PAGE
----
Never be the first to say the price

price - wagner

I went shopping for a used pickup truck with my son last week. We walked into the dealership, after spotting a vehicle we’d seen on their website. The truck had low miles, but the price wasn’t listed. We knew, ballpark, what it was worth. We masked-up, walked in, and spoke to the salesman.

When we asked what he wanted for the vehicle, he said, $26,000. And I said, “Oh no, let me give you more than that. You don’t have to lower the price just for us!”

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Of course, I didn’t say that. In fact, I bid something even lower than $26,000. Fact is, when a seller makes the mistake of naming a price, the buyer immediately perceives it is the seller’s “stretch number,” and the buyer does everything in his power to get the price reduced.

This is true whether someone is selling a pickup truck or multi-million-dollar lumber dealerships. The seller names a price, and it goes only down from there, never up.

I tell this story because I’m surprised how many sellers we talk to ask us to name the price we’re looking for. Thing is, we never say a price when representing a company for sale. If we did engage in that practice, just like that truck salesman, the price would go down from what-ever figure we named.

Our approach of not naming the price hasn’t stopped prospective buyers from asking: “Say, we sure are interested in that lumber dealership you have on the market. What do you want for it?”

Our response: “You just have to take a shot at what it’s worth to you.”

Buyer: “Oh come now, you must have a price in mind.”

Our response: “We certainly know what it’s worth, but the market sets the price.”

Buyer: “Seriously, you’re not going to say a price?”

Our response: “Seriously. We are never going to say a price.”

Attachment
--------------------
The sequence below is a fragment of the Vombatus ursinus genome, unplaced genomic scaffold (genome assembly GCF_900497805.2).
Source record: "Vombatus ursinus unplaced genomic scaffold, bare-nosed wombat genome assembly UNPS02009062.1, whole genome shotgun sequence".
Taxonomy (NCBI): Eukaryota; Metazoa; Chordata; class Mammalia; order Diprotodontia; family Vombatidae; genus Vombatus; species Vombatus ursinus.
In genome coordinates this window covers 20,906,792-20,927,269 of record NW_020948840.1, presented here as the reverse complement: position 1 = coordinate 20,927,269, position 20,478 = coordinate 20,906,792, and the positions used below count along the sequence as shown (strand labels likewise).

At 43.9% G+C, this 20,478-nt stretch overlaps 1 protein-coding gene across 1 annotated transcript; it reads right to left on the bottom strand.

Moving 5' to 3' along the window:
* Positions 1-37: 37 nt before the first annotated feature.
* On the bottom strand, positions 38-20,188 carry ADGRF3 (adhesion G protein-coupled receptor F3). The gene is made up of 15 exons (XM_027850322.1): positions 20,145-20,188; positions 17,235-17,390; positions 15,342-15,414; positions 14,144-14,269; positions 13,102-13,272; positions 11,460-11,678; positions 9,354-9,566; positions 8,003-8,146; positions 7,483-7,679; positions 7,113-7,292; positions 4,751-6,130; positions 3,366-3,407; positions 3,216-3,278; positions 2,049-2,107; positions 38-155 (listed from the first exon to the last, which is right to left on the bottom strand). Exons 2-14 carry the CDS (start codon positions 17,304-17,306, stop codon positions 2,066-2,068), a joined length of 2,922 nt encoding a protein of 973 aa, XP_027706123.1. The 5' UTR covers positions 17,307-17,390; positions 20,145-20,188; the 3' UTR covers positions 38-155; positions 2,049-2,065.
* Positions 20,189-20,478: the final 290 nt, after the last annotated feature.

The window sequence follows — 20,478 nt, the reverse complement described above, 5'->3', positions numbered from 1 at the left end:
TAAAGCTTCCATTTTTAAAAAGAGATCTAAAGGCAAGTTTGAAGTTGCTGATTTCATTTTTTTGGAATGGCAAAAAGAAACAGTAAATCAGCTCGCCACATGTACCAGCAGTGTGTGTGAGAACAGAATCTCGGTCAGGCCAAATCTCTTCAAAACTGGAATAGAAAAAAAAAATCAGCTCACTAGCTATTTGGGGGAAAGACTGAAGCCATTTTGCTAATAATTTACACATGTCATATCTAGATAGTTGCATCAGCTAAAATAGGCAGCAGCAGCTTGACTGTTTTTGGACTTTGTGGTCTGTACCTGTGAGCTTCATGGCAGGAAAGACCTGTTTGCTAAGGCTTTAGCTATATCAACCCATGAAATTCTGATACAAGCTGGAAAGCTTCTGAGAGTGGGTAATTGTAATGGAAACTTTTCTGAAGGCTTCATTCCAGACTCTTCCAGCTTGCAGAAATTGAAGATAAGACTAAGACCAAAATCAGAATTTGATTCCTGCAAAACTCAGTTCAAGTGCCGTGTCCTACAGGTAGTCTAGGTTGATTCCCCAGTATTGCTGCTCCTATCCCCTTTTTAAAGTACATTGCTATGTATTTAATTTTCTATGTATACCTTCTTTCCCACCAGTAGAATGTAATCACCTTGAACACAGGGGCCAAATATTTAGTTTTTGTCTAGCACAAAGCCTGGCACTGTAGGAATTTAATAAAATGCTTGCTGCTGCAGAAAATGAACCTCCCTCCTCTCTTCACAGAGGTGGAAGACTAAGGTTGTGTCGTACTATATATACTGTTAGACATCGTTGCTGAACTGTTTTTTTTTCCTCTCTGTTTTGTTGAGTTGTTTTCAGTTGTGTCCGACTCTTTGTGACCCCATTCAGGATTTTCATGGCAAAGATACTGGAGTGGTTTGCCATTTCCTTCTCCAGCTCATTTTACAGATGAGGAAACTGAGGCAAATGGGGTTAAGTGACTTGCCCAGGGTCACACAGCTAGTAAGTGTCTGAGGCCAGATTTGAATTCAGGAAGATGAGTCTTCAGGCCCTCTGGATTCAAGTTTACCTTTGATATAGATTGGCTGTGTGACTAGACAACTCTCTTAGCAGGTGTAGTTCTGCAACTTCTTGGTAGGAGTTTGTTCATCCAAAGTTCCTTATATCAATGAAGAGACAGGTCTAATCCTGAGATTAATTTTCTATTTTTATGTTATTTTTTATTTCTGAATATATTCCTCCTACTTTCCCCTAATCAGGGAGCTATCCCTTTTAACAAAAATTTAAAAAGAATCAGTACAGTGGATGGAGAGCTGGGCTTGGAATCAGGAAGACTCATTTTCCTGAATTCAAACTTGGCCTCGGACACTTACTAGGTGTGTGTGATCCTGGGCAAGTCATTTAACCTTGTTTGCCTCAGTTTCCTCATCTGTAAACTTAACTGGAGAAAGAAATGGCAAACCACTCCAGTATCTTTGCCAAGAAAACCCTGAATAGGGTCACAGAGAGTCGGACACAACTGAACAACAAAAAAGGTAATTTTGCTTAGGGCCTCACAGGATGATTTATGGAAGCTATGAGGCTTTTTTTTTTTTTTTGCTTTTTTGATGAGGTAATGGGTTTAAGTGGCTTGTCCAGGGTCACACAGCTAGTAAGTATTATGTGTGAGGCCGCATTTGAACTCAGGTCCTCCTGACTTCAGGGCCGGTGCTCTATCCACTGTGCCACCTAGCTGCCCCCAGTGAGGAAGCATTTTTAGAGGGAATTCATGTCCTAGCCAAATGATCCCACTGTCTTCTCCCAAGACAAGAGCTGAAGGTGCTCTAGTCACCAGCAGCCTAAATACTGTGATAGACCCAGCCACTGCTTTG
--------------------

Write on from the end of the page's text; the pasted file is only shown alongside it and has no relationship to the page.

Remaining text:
Had we named the price, the buyer would have said to himself, “Well, if they say they want $20 million, they mean they will take $18 million. Every seller says a price that’s higher than is reasonable.”

See, the price goes only downward once the seller mentions it and the buyer starts gaming out his bid strategy.

There are two other scenarios to support this strategy of “keeping your cards close to your vest.”

First, there is a type of buyer who has been eyeing a competitor from across town, saying to himself, “If that dealership comes up for sale, gosh I’d like to own it. But if I tell him of my plans, he’ll expect a premium price.”

So, that buyer just sits in wait, biding his time. In that case, the property may be worth more to him as a strategic acquisition, for which he is willing to pay a premium. After seeing the “deal teaser” sent out by the seller’s investment banker, he’ll immediately offer a letter of intent (LOI), with a price that’s attractive enough to make the seller say, “I’m interested in a quick sale. I know that buyer. He’ll take care of my employees and customers. Let’s accept the offer.” Other offers are turned away. (Ideally, of course, there are multiple LOIs, and a controlled auction among them can drive the price up 5% to 15%.)

Second, there is a “pre-empt” offering. This happens when a deal is shopped pre-market, privately, to a small list of potential buyers whose intentions are known to the seller. The deal teaser is not blasted to hundreds of potential buyers. Instead, the teaser goes out to, say, five or six targets, hoping a known buyer will offer a little higher than the going rate for the business, just to take the deal off the market, so that a) a known competitor doesn’t even see the opportunity, and/or b) the pre-emptor wants to avoid potential bidding wars with others that see the same potential.

You’ll notice that in both those scenarios, the seller still doesn’t name a price. There are certainly active discussions with the buyer once they offer a number (e.g. how it is paid, if the seller keeps some shares in the NewCo, and if there is an earnout), but the seller will surely get the highest market price by exercising discipline and keeping his lips sealed until he hears what someone wants to pay.

John Wagner is a managing director at 1stWest Mergers & Acquisitions, which offers a specialty practice in the LBM sector. Reach John at j.wagner@1stwestma.com

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